I understand that there are other considerations for selecting battery arrangements, such as cost, ruggedness, cable connections, and on and on, but a capacity advantage is not one of them.
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Old 10-08-2007, 01:07 PM   #31
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theory is important but i also require real tests. will someone please do the energizer bunny test for me! :-)
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Old 10-08-2007, 02:31 PM   #32
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Quote:
We have two 6 volt batteries each rated at 240 ah. .. If the two 6 volt batteries are in series and we discharge them at the 20 hour rate the current is still 12 amps and we still get 20 hours of current.

We have two 12 volt batteries .. [the same Vah as the sixes] ...

If we connect the two 12 volt batteries in parallel and discharge the pair at the 20 hour rate the current is 12 amps [same as the current for the sixes] and each 12 discharges at 6 amps, it's 20 hour rate.
...
The error is the substitution of (C / In) - (C / (2I)n),
The problem here is the key to this whole issue.

When you connect 2 6v in series, All of the current in the circuit goes through both batteries. There is no adjustment to be made in available capacity due to a Peukert effect as a result.

When you connect 2 12v in parallel, the current is shared between them. Each battery in the bank has only half the current of the circuit. Since the current for each battery changes, there is a need to adjust the available energy capacity of each battery.

In other words, from the example above, if we take 12 amps out of a twelve volt bank we will be pulling 12 amps from each battery in a 6v series bank but only 6 amps from each battery in a 12v bank. This is the fundamental nature of series versus parallel circuit configurations.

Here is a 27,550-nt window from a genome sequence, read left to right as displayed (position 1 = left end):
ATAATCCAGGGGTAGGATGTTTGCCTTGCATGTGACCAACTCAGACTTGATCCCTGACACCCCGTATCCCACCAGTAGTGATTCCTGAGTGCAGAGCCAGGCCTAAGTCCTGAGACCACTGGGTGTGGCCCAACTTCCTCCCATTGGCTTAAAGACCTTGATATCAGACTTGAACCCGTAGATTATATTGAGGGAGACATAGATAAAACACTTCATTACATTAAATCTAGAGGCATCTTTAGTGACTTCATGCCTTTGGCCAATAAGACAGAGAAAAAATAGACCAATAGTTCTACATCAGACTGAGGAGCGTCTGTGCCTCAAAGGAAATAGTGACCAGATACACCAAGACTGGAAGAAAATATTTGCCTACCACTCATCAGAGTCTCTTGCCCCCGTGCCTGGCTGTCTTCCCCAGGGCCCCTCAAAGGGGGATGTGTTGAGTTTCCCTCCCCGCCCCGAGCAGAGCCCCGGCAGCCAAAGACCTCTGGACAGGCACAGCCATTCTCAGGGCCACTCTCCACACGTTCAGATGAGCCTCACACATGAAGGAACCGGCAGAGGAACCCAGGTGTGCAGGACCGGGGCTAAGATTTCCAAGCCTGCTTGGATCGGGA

When current draw changes, the available energy changes. For a serial configuration where the current in each battery is the current of the bank, we can easily combine specs from an individual battery to create a bank spec. For a parallel configuration, we need to adjust for the current sharing between batteries before we can combine specs for a bank spec.

On the SKP thread, I provided an example using the Trojan T125 and the SCS 200 batteries (both mid line batteries in the 6v and 12v series) to show how this adjustment could be made with references to the Trojan spec sheet and the Smartgauge website calculator. Since the overall energy capacities of these batteries are within 5% of each other, the power draws are comparable when using standard time based capacity ratings (a reason why the specs are based in this manner, BTW). They provide an example of what a typical RVer might do for thinking about battery capacity if he wanted to expand from a one battery bank to a two battery bank.

The first level of comparison is just to add rated energy capacities and be happy. The second level would be to make adjustments for how the current draw changes between using 6v or 12v batteries in your bank. Figuring this out is what the calculation was all about.

The so called error in substitution is a definition of this change. To look at the change in capacity when the current changes by a factor of two, you are comparing I and 2I just as the expression states.

It turns out that cutting the current draw from a typical RV battery in half will increase its capacity by about 15%. (this is characteristic of logarithmic functions like Peukert's relationship). This is something to note because it is not only useful for a 2nd level of precision for comparing battery capacities in small battery banks but may also provide ideas about how even small differences in battery use can greatly extend its available energy even with just one battery.

The key to understanding this issue is in how current is distributed in a bank. In series, all of the current goes through all of the batteries and the voltage is distributed between them. In parallel, the current is distributed between the batteries and the voltage is common to all.

The owners guide page was an attempt to show how this could be calculated assuming some knowledge of basic algebra, Ohm, and Kirchoff (which is why it is in the 'understanding' section). It was one issue of several described that might be considered by someone thinking about small battery banks. It was assuming an intelligent and curious RVer who wanted to understand how to improve analytic skills. The same calculation could be done by plugging numbers into a calculator (see my last entry on the SKP thread) but my preference is to see the guy behind the curtain and how he does things.